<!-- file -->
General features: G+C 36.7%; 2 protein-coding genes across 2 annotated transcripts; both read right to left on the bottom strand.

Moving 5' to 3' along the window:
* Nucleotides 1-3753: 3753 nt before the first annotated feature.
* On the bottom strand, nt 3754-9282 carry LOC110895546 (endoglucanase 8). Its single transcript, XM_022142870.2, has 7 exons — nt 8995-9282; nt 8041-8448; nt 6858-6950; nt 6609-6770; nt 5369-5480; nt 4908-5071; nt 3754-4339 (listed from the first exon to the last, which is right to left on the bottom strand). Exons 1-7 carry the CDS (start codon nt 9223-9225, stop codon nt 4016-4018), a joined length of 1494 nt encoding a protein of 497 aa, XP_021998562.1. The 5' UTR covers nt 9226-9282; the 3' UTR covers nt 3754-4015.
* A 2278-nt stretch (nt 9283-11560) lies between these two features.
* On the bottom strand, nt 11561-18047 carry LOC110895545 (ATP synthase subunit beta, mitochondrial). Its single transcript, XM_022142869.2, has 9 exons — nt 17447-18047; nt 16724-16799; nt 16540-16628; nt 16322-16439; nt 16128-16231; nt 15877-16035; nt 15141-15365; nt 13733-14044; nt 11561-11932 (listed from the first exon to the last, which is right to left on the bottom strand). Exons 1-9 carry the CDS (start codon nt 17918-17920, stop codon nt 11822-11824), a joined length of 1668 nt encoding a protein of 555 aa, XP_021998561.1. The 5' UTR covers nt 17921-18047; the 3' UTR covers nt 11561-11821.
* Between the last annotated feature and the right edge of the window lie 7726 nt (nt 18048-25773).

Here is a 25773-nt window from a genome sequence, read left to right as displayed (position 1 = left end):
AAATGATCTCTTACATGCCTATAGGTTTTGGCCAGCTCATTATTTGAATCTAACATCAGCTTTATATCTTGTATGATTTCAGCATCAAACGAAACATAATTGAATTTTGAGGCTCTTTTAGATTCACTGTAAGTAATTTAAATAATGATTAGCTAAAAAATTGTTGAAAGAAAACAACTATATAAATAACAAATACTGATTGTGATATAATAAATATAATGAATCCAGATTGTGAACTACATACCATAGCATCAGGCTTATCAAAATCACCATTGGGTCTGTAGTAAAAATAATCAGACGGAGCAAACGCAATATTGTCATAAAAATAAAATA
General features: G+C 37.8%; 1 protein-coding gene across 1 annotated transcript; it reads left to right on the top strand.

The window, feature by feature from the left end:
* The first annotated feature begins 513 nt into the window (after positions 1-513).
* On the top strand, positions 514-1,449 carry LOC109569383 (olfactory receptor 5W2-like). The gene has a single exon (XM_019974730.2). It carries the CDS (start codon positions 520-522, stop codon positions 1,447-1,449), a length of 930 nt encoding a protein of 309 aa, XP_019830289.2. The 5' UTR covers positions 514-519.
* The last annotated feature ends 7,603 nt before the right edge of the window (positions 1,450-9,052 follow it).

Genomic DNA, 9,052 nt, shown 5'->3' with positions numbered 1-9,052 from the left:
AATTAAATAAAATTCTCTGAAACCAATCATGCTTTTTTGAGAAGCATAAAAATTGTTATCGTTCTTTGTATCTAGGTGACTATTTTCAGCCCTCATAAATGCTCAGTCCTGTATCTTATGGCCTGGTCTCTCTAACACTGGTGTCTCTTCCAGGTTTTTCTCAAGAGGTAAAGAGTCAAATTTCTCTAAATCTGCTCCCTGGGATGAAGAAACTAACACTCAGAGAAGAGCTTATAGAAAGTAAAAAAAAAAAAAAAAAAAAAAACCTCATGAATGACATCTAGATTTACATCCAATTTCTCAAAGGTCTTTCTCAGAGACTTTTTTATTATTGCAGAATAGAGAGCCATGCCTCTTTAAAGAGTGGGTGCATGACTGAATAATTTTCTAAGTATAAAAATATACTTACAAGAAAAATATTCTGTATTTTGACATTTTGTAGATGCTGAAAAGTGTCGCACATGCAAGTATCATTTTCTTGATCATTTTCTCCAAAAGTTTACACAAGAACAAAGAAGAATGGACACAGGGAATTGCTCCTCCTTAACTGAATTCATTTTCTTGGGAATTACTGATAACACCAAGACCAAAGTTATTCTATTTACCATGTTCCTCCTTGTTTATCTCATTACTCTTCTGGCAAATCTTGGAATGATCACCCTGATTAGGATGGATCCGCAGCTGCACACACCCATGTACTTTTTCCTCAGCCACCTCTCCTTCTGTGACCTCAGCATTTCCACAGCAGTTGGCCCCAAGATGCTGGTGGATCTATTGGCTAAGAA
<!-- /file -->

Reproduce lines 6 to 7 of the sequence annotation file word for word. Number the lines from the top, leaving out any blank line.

* On the bottom strand, nt 11561-18047 carry LOC110895545 (ATP synthase subunit beta, mitochondrial). Its single transcript, XM_022142869.2, has 9 exons — nt 17447-18047; nt 16724-16799; nt 16540-16628; nt 16322-16439; nt 16128-16231; nt 15877-16035; nt 15141-15365; nt 13733-14044; nt 11561-11932 (listed from the first exon to the last, which is right to left on the bottom strand). Exons 1-9 carry the CDS (start codon nt 17918-17920, stop codon nt 11822-11824), a joined length of 1668 nt encoding a protein of 555 aa, XP_021998561.1. The 5' UTR covers nt 17921-18047; the 3' UTR covers nt 11561-11821.
* Between the last annotated feature and the right edge of the window lie 7726 nt (nt 18048-25773).